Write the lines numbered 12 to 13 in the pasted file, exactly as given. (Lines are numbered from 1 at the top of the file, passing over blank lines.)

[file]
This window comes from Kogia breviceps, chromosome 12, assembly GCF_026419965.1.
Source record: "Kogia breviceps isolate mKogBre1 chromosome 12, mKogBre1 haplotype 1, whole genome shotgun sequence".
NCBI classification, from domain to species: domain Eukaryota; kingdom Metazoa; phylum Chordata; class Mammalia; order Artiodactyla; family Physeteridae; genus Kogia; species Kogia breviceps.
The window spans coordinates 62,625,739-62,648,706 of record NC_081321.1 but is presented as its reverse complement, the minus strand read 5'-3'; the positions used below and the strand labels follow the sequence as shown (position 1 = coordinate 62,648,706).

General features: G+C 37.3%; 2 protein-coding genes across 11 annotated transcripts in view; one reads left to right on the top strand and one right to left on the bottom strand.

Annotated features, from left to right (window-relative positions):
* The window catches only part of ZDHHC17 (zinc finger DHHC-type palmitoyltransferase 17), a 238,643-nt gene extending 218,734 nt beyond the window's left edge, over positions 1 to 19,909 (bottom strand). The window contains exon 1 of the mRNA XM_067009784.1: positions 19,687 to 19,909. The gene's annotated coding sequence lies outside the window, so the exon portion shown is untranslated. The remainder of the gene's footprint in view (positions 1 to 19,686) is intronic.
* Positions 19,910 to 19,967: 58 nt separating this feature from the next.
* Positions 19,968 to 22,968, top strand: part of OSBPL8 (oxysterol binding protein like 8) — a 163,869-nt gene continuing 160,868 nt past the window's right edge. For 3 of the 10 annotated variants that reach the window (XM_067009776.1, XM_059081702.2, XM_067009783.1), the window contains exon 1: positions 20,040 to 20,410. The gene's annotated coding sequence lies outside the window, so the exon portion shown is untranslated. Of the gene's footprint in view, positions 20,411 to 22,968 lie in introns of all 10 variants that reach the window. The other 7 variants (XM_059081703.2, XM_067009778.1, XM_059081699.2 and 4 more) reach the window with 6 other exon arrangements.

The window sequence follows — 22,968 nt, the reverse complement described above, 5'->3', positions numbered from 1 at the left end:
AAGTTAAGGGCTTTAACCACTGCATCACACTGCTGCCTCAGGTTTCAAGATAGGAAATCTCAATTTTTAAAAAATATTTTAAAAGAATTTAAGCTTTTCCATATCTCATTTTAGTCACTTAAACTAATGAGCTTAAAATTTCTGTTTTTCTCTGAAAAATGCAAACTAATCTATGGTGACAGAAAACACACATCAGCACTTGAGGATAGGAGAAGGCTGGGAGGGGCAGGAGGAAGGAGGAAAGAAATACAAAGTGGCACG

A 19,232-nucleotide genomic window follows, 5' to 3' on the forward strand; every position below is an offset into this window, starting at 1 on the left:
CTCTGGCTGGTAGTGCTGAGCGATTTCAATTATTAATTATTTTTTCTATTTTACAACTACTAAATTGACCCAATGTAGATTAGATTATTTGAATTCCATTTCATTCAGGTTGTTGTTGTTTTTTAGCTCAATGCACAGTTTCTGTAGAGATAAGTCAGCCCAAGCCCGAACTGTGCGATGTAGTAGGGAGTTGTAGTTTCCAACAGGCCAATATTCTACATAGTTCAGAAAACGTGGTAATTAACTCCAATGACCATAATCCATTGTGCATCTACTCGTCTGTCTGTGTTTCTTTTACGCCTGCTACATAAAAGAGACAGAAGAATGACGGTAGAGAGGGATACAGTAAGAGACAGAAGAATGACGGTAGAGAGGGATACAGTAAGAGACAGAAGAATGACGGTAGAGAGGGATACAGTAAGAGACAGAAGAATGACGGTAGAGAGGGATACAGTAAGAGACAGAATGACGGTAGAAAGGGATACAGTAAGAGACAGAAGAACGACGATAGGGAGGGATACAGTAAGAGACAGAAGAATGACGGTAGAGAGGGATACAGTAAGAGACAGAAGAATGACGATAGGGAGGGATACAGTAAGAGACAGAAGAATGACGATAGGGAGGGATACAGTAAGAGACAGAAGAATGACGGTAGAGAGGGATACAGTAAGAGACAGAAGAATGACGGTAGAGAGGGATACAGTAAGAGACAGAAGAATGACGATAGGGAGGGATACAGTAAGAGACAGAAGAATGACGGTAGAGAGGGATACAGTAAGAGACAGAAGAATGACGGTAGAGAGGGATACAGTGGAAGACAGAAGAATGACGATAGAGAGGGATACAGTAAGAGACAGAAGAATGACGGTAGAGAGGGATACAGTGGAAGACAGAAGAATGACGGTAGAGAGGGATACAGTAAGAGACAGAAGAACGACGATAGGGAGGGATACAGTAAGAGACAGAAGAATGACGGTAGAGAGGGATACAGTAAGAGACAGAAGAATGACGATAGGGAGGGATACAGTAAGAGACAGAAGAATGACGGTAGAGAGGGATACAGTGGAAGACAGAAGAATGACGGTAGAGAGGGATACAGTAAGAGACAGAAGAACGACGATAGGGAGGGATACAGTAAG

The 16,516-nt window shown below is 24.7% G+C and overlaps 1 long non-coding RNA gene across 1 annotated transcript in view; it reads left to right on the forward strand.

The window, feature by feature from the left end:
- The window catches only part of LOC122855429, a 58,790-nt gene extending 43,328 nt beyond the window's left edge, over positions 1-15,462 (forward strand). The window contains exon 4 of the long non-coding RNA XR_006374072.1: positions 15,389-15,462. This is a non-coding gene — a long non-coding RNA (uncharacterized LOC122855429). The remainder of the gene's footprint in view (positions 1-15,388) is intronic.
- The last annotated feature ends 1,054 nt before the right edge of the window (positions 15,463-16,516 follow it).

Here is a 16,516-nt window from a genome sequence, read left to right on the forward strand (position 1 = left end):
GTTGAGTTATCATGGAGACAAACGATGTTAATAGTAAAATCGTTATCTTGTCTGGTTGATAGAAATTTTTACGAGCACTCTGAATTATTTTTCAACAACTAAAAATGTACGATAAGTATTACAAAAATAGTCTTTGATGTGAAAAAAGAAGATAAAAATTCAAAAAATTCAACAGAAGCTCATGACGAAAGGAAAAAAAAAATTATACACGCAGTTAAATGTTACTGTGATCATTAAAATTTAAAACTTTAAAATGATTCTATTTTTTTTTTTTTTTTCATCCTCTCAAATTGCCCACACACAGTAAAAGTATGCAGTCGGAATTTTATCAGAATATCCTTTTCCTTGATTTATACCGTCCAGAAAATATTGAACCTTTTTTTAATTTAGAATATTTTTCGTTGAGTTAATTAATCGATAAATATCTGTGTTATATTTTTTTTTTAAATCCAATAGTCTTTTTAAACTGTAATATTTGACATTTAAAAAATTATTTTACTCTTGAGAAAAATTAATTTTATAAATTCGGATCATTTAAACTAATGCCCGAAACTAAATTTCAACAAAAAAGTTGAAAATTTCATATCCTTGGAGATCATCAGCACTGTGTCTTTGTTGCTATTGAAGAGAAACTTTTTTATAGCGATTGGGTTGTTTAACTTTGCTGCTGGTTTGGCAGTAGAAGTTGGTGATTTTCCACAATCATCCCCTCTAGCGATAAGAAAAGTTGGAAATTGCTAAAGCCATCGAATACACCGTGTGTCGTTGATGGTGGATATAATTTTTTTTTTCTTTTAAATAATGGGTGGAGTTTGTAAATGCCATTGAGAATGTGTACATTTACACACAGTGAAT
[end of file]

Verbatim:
A 19,232-nucleotide genomic window follows, 5' to 3' on the forward strand; every position below is an offset into this window, starting at 1 on the left:
CTCTGGCTGGTAGTGCTGAGCGATTTCAATTATTAATTATTTTTTCTATTTTACAACTACTAAATTGACCCAATGTAGATTAGATTATTTGAATTCCATTTCATTCAGGTTGTTGTTGTTTTTTAGCTCAATGCACAGTTTCTGTAGAGATAAGTCAGCCCAAGCCCGAACTGTGCGATGTAGTAGGGAGTTGTAGTTTCCAACAGGCCAATATTCTACATAGTTCAGAAAACGTGGTAATTAACTCCAATGACCATAATCCATTGTGCATCTACTCGTCTGTCTGTGTTTCTTTTACGCCTGCTACATAAAAGAGACAGAAGAATGACGGTAGAGAGGGATACAGTAAGAGACAGAAGAATGACGGTAGAGAGGGATACAGTAAGAGACAGAAGAATGACGGTAGAGAGGGATACAGTAAGAGACAGAAGAATGACGGTAGAGAGGGATACAGTAAGAGACAGAATGACGGTAGAAAGGGATACAGTAAGAGACAGAAGAACGACGATAGGGAGGGATACAGTAAGAGACAGAAGAATGACGGTAGAGAGGGATACAGTAAGAGACAGAAGAATGACGATAGGGAGGGATACAGTAAGAGACAGAAGAATGACGATAGGGAGGGATACAGTAAGAGACAGAAGAATGACGGTAGAGAGGGATACAGTAAGAGACAGAAGAATGACGGTAGAGAGGGATACAGTAAGAGACAGAAGAATGACGATAGGGAGGGATACAGTAAGAGACAGAAGAATGACGGTAGAGAGGGATACAGTAAGAGACAGAAGAATGACGGTAGAGAGGGATACAGTGGAAGACAGAAGAATGACGATAGAGAGGGATACAGTAAGAGACAGAAGAATGACGGTAGAGAGGGATACAGTGGAAGACAGAAGAATGACGGTAGAGAGGGATACAGTAAGAGACAGAAGAACGACGATAGGGAGGGATACAGTAAGAGACAGAAGAATGACGGTAGAGAGGGATACAGTAAGAGACAGAAGAATGACGATAGGGAGGGATACAGTAAGAGACAGAAGAATGACGGTAGAGAGGGATACAGTGGAAGACAGAAGAATGACGGTAGAGAGGGATACAGTAAGAGACAGAAGAACGACGATAGGGAGGGATACAGTAAG